With House lawmakers set to release their tax reform bill on November 1, one U.S. bishop has laid out moral principles encouraging Congress to care for the poor, families, and the common good. "You are urged to recognize the critical obligation of creating a just framework aimed at the economic security of all people, especially the least of these," wrote Bishop Frank J. Dewane of Venice, Florida in a letter addressed to Congress.
The letter outlines moral principles to be considered alongside the "Unified Framework for Fixing Our Broken Tax Code,” the Trump administration's template for rewriting and simplifying federal taxes.
“Care for the poor” is first among the bishop’s principles, which also include avoiding cuts to poverty programs to finance the tax reform. Bishop Dewane, who serves as chairman of the U.S. bishops' Committee on Domestic Justice and Human Development, cited the U.S. bishops’ commitment to evaluating the tax system in terms of its impact on the poor. He emphasized that the burden of tax reform should not fall upon those struggling to meet their daily needs.
One possible impact of the proposed tax changes could be a reduction in charitable giving, Dewane warned. Although the simplification of the tax code in the “Unified Framework” retains tax incentives for charitable contributions, the elimination of the estate tax and increase in the overall standard deduction could reduce incentives to give, leaving the poor vulnerable, he said.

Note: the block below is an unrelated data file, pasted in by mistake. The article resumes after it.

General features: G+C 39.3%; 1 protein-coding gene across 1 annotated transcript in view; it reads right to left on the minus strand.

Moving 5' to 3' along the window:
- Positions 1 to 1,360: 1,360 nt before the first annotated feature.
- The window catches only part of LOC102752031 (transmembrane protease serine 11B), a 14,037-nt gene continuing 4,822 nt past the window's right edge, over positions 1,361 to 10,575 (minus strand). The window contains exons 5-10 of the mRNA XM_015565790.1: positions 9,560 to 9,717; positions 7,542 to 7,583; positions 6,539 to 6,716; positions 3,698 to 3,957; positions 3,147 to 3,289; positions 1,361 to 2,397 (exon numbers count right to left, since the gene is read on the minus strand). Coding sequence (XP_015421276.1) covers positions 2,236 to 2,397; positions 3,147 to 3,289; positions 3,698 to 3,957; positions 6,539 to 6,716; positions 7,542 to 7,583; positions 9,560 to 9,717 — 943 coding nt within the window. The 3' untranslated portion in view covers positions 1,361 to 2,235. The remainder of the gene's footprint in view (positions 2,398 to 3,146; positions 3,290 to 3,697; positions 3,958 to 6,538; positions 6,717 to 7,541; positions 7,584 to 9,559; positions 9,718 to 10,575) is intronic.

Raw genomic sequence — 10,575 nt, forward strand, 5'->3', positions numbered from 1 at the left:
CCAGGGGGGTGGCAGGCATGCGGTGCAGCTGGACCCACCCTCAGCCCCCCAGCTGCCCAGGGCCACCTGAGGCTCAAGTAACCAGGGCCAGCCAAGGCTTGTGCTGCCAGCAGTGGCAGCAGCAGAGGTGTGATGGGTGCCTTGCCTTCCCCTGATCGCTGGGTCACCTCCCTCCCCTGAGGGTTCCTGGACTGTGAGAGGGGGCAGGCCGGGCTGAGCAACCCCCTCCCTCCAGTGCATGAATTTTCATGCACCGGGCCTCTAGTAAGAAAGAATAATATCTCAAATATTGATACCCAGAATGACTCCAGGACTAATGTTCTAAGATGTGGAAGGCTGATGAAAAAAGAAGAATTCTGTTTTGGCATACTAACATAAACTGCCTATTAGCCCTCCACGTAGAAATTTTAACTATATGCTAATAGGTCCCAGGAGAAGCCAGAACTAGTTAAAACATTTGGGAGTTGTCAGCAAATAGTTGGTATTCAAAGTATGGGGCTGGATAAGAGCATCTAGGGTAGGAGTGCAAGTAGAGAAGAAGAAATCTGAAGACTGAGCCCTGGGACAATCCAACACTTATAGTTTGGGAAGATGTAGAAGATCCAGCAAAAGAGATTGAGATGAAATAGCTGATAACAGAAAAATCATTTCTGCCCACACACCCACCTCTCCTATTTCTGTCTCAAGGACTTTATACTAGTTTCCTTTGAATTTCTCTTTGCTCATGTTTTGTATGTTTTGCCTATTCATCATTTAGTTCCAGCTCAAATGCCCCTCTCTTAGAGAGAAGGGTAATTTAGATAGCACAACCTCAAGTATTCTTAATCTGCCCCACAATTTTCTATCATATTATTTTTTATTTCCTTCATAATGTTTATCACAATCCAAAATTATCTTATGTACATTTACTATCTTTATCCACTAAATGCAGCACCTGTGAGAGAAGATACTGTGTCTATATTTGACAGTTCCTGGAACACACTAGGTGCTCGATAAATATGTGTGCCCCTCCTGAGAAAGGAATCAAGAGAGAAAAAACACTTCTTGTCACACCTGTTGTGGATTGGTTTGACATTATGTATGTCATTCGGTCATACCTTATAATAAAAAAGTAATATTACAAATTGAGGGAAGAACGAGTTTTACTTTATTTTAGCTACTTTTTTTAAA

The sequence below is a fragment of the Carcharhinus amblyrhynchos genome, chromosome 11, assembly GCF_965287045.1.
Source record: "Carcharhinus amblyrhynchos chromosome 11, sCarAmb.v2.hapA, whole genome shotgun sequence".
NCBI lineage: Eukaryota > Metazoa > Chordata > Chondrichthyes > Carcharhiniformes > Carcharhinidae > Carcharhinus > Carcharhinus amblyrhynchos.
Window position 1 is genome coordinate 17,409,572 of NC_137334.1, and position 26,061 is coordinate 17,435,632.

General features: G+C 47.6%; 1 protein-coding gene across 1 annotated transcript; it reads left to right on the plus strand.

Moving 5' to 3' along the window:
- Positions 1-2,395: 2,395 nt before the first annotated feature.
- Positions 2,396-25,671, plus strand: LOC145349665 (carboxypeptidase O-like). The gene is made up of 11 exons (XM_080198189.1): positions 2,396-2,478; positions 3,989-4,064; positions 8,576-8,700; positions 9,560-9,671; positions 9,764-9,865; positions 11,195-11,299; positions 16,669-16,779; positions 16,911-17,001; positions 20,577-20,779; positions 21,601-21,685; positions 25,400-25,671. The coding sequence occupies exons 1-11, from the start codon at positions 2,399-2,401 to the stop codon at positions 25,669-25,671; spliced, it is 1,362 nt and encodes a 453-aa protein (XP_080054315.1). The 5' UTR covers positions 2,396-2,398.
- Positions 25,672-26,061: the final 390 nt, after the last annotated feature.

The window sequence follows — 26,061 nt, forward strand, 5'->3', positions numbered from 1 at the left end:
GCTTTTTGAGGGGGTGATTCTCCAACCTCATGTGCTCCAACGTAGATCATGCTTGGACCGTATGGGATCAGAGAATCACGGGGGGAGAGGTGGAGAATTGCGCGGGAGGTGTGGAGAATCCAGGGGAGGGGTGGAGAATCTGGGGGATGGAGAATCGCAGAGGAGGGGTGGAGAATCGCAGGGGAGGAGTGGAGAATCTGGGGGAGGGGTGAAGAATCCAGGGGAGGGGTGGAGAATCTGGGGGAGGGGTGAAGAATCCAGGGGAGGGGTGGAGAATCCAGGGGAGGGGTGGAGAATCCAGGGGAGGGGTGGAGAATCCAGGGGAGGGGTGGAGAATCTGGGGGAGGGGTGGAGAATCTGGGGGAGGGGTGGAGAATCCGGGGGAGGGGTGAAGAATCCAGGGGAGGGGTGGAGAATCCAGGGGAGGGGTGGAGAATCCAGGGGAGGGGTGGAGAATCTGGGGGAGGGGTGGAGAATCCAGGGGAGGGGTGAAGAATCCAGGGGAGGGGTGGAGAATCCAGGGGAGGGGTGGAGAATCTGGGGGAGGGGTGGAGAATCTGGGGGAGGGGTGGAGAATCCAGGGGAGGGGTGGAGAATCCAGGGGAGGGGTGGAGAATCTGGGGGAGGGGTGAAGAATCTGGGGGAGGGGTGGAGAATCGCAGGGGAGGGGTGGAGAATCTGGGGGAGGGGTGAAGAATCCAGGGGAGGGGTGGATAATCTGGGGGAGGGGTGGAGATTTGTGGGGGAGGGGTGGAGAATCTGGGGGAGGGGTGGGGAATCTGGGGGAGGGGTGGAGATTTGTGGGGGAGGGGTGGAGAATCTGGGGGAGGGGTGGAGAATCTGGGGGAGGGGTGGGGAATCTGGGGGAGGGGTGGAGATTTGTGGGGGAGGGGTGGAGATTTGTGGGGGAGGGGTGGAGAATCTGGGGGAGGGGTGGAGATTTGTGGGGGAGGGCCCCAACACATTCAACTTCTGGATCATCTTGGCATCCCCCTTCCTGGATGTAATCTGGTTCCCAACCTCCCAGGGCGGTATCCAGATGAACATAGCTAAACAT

While particularly concerned about the reform’s potential impact on the poor, Dewane’s letter affirmed that some proposed tax changes in the “Unified Framework” could be instrumental in strengthening and encouraging families. An increase in the Child Tax Credit and Earned Income Tax Credit could be of particular benefit to families, especially if the “marriage penalty” in the existing tax credit is removed, he said.
The pending overhaul of the current tax system, if passed, is likely to leave a lasting impact on U.S. tax revenues and public spending for years to come. The U.S. bishops' Committee on Domestic Justice and Human Development seeks to ensure that these changes secure a positive future for the poor and for families, DeWane said. Quoting the “Compendium of the Social Doctrine of the Church,” Bishop Dewane’s letter reminded lawmakers that “the goal to be sought is public financing that is itself capable of becoming an instrument of development and solidarity.”